July marked my first visit to my son’s new home in North Carolina. Charlie and his wife, Jenny, invited me to visit during the week of July Fourth. “What would you like to do when you’re here?” he asked prior to my visit. There was only one thing on my “must-do” list: Visit Vivian Howard’s restaurant, Chef & The Farmer, in Kinston.
I discovered Vivian as I was mindlessly channel surfing one dreary Sunday afternoon. Upon landing on PBS, I thought I detected a North Carolina accent. The scenery looked like eastern North Carolina. Indeed, as I later learned, Vivian grew up on a farm in Deep Run, North Carolina (population 3,000-ish). Intrigued, I kept watching. Turns out, I had tuned into Vivian’s award-winning show, A Chef’s Life. I was hooked and set the DVR to record future shows.
Each segment of the series, which launched in 2013 and ended in 2018, focused on a different ingredient, as well as the trials and tribulations of operating a restaurant, facing challenges such as a kitchen fire and flooding caused by a hurricane, being a mom to twins, building a house and making her Chicago-born artist-husband, Ben Knight, feel at home in a town whose population numbers just over 20,000.
Vivian, who headed for New York after graduating from North Carolina State University, began her career at an advertising firm. She hated it and left, turning to waitressing to pay the bills. Vivian also discovered she loved to cook and went on to graduate from the Institute of Culinary Education. She and Ben then launched a soup-making enterprise and delivery service out of their New York apartment. That’s when her parents stepped up and offered to back Vivian’s dream of opening her own restaurant. There was one hitch – it had to be close to home, as in eastern North Carolina.
Vivian agreed to the proposal – Chef & The Farmer opened in 2006 – and decided the menu would focus on traditional Southern dishes but with a modern spin. Her show and first cookbook, Deep Run Roots: Stories and Recipes from My Corner of the South (2016), explore that notion one ingredient at a time. She takes pride in the fact that she relies on “the wisdom of older folks” to learn how to properly prepare the traditional dishes before she puts her twist on them. She’s also become a champion for North Carolina-grown and -raised products. As a result, 60% of the ingredients used at her restaurant are sourced within a 90-mile radius of Kinston. She has transformed Kinston into a tourist destination.
Vivian became the first woman since Julia Child to win a Peabody Award (2014) for a cooking show. She’s also been nominated a dozen times for various James Beard awards, winning several. She was nominated for several Daytime Emmy awards, winning one in 2018. She’s gone on to open restaurants in Wilmington (NC) and Charleston (SC), create another show for PBS – Somewhere South – and write her second cookbook, This Will Make It Taste Good: A New Path to Simple Cooking (2020). She’s a star attraction at food festivals.
So, Charlie and I set off for Kinston at 2 p.m. on a Wednesday afternoon (unfortunately, Jenny had to work and couldn’t go along). Doors open at 4 p.m. and at present, reservations are not accepted. By 5 p.m., the place was packed.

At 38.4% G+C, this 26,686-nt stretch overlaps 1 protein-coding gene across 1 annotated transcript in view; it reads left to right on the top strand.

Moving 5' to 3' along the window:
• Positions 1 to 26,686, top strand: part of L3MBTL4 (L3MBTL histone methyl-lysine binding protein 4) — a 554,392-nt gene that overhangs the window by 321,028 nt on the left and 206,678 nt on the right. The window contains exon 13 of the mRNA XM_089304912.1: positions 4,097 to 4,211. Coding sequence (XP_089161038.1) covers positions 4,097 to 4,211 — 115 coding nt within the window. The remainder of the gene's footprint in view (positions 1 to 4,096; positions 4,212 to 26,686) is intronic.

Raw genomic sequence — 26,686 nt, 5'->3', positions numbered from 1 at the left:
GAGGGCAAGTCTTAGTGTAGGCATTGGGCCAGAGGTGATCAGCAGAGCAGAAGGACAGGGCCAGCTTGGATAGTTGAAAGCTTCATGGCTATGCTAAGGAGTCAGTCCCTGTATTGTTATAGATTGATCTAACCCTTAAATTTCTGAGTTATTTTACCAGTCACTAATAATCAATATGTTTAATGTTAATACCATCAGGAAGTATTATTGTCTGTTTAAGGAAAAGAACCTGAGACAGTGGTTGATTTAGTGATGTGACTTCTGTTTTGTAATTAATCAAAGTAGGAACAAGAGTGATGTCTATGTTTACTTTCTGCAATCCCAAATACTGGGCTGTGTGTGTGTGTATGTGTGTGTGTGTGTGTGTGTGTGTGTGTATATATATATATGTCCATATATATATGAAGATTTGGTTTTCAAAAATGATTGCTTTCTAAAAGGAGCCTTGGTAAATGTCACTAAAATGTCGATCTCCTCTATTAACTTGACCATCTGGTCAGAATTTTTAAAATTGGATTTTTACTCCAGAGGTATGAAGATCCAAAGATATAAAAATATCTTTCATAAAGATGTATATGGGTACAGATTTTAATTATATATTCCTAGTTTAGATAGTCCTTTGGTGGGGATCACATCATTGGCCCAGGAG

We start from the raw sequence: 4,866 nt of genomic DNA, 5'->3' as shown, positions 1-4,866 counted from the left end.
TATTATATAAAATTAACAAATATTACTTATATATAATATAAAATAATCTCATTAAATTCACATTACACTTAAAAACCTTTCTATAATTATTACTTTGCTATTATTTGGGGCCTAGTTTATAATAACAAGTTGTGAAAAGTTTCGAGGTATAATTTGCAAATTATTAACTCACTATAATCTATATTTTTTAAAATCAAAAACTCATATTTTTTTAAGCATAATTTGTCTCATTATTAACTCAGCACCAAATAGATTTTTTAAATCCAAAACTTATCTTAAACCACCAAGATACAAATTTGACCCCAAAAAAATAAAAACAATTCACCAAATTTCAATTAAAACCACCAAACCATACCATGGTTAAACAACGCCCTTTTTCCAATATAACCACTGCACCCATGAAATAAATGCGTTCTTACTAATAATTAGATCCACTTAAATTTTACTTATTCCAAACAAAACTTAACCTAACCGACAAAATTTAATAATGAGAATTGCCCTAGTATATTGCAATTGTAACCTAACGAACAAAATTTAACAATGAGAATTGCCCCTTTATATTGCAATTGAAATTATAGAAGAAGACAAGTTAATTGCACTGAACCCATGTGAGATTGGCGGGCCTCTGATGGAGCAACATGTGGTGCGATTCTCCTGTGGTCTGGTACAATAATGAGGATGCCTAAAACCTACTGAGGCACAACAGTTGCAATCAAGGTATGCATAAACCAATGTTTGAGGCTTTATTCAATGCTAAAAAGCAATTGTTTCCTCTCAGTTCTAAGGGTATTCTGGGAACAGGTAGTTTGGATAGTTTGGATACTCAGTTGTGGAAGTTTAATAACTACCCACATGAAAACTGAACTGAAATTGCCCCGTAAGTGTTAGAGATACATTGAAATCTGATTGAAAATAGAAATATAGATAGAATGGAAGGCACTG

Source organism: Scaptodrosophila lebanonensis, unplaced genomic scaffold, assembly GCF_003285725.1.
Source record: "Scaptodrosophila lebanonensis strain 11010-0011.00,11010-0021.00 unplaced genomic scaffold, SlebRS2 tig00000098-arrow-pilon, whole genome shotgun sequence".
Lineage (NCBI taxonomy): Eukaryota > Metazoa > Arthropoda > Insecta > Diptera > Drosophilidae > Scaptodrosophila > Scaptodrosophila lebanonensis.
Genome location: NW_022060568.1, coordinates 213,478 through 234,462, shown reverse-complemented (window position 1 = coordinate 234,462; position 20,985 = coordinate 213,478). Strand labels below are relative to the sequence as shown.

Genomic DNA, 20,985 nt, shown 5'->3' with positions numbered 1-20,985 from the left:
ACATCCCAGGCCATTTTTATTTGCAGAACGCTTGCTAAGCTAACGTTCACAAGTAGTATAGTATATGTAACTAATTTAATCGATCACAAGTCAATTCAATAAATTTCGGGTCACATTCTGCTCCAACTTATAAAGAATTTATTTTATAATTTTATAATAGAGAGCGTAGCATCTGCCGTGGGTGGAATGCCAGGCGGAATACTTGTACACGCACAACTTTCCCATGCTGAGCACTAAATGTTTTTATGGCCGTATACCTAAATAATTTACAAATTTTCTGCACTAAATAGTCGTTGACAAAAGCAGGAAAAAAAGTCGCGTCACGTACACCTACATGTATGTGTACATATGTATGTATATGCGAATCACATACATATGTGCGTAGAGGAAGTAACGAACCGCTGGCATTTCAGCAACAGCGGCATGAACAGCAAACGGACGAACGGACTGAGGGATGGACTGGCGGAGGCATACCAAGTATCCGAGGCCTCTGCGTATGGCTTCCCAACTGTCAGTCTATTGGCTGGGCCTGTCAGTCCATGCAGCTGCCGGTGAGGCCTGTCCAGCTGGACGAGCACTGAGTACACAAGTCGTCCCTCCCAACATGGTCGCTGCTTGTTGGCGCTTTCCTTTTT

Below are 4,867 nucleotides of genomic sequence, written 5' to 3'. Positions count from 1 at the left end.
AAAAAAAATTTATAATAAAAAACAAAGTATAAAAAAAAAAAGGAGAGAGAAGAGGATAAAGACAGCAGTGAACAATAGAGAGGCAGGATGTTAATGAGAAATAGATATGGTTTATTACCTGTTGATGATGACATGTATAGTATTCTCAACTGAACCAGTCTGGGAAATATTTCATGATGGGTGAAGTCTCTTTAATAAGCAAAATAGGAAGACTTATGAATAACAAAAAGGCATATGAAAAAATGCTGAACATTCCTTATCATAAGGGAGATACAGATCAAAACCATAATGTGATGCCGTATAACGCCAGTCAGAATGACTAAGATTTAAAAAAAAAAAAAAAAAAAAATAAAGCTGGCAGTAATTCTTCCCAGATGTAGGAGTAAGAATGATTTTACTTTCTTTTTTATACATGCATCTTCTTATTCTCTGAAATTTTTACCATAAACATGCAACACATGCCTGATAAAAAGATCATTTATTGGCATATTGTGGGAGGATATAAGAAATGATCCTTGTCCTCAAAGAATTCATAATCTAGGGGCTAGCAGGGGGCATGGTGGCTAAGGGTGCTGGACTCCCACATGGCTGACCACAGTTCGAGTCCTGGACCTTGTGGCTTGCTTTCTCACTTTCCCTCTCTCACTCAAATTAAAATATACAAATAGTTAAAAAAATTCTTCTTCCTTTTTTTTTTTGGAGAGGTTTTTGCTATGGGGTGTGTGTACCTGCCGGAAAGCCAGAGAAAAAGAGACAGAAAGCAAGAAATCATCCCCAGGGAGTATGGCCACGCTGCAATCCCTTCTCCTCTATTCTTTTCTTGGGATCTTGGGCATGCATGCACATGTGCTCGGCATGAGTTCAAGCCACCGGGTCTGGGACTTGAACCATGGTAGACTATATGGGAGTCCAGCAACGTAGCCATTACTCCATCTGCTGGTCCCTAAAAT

First things first, we ordered craft beer from two breweries in Asheville. Then, we ordered three appetizers: pork-belly skewers (fantastic), farmarita flatbread (topped with tomatoes, cheeses and herbs; very tasty) and fried okra that is served with “ice cream” (a blend of ranch dressing and buttermilk). The dish was amazing! I hadn’t had okra since my dad, a North Carolina native, died almost 20 years ago. He made the most delicious blackened okra. I got a little misty-eyed.
Next up were the entrées. Charlie ordered tuna, which was delicious. I ordered the pork shoulder with red curry-braised watermelon. Oh, my, gosh! For the sides, we ordered Boiler Room fries (perfection), a squash casserole (yummy) and succotash.
The succotash made me stop in my tracks. Composed of corn, limas, tomatoes and bell pepper, it looked just like the succotash my dad used to make. His succotash was a day-long affair whose ingredients came from his garden. The lima beans had to be uniform in size, the tomatoes perfectly ripe, the peppers crisp and the corn, sweet as can be. It was the ultimate treat.
When I tasted Vivian’s succotash, all those memories came flooding back. “Are you OK?” Charlie asked.
Speaking of Vivian, I was disappointed she wasn’t there. However, I did recognize a few faces from the show. As we were leaving, I asked the hostess if it would be all right to snap some pictures. I also began to tell her how much I enjoyed the succotash and why, but before I knew it, my eyes were stinging and my throat froze. I could feel the onset of what they call “ugly” crying in the South and made a beeline for the restroom.
Obviously, Vivian achieved what she set out to do. “I work to blend family, food and storytelling in a way that teaches people and reminds them of where they came from,” she once explained in a magazine article. “Who in their right mind cries over succotash,” I thought to myself and wondered if anyone else has left Chef & The Farmer in tears. Picky Charlie was wowed. “This is probably the best restaurant I’ve ever eaten at,” he said as we surveyed the cars in the parking lot that bore license plates from as far away as Rhode Island and Alabama.
Forget about Chef & The Farmer being a bucket-list restaurant … we’re definitely going back when I’m in North Carolina over Thanksgiving! This time, I’ll be sure to leave room for dessert!
– Suzanne Starling-Long